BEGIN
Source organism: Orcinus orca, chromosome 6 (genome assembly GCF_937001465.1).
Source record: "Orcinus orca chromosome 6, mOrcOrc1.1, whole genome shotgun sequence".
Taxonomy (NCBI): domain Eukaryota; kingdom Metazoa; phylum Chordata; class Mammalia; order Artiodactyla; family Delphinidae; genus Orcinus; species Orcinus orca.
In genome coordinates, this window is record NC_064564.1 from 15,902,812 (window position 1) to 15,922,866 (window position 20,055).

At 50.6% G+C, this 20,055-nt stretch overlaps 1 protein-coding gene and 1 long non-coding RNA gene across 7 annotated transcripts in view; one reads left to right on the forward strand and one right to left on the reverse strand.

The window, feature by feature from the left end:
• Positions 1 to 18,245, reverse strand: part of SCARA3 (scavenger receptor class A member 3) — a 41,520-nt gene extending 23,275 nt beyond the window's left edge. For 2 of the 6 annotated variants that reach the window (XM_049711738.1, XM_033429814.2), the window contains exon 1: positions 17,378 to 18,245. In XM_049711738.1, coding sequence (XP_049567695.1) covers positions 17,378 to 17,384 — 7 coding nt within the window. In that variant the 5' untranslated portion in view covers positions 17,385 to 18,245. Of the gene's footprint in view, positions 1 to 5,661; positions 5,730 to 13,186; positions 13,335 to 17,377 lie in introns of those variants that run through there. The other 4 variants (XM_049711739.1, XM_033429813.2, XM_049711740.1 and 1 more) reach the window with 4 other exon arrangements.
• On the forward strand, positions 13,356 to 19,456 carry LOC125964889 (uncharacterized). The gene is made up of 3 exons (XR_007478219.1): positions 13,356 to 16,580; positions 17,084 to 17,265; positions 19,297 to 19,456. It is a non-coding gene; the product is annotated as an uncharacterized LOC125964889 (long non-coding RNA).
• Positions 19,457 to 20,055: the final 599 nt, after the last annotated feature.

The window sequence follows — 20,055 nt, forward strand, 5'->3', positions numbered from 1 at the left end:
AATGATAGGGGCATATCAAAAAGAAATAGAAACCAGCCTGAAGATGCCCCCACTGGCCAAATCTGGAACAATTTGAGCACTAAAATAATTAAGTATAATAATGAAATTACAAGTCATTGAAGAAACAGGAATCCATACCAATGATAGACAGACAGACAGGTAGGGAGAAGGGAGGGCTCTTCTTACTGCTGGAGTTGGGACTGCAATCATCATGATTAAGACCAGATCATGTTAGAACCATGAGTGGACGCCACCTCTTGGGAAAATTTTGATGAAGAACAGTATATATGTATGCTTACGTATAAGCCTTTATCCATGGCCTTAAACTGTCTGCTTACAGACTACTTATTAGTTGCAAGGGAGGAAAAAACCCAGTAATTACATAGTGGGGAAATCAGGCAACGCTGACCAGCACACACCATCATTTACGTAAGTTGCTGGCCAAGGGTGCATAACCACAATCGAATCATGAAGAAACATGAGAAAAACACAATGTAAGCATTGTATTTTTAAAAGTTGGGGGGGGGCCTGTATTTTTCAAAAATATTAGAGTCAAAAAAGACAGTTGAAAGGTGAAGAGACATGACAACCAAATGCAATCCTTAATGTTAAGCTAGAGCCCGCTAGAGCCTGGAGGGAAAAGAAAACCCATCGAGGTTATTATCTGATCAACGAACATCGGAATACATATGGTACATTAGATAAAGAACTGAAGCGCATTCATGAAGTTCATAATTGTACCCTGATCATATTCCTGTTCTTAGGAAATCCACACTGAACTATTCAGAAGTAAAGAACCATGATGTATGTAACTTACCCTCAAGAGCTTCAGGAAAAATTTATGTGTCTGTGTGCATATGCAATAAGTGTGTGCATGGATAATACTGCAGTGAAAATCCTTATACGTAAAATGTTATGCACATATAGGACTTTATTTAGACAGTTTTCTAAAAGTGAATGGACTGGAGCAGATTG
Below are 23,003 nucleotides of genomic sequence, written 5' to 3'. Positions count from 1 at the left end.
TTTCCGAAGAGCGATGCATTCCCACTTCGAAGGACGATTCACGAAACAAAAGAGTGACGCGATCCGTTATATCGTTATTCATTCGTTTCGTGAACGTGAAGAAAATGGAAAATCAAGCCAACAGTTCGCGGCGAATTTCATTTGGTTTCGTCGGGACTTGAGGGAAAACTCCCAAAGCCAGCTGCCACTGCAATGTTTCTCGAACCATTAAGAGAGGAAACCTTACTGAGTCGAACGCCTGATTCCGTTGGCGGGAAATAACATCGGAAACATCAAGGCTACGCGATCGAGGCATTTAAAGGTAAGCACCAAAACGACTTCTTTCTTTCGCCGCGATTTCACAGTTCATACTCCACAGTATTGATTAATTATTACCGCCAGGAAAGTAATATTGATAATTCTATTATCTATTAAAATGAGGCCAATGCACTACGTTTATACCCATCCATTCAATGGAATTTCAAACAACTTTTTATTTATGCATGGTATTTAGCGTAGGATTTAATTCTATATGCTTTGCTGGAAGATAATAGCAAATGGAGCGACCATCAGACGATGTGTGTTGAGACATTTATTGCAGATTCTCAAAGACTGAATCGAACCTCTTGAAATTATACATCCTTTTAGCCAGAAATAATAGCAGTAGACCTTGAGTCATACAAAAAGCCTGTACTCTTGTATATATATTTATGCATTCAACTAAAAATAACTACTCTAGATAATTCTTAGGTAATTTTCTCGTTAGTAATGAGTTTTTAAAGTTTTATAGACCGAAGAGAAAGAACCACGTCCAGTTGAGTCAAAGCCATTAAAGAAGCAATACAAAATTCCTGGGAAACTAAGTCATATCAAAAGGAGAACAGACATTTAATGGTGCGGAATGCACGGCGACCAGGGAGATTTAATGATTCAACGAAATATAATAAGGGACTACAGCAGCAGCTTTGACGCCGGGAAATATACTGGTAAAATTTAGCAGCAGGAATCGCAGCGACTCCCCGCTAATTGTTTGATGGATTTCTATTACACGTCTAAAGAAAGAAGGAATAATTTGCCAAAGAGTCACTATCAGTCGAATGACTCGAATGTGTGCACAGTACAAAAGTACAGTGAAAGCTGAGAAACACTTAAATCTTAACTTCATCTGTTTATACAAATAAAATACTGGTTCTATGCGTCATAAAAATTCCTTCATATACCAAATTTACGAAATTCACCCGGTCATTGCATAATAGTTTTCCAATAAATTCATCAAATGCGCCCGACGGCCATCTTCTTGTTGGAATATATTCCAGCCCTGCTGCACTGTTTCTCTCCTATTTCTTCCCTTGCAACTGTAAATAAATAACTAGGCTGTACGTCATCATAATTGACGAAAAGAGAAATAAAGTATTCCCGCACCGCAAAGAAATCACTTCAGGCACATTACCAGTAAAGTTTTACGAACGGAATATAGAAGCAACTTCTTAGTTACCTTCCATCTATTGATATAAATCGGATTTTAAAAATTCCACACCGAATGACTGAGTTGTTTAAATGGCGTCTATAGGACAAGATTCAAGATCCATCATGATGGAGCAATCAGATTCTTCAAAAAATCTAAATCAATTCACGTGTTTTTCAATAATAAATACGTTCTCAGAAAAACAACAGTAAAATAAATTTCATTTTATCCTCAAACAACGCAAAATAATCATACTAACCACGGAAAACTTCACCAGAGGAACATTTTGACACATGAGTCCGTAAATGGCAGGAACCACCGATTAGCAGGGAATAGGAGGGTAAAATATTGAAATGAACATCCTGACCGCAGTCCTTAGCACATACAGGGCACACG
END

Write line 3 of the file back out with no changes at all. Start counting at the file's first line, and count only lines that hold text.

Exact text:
Taxonomy (NCBI): domain Eukaryota; kingdom Metazoa; phylum Chordata; class Mammalia; order Artiodactyla; family Delphinidae; genus Orcinus; species Orcinus orca.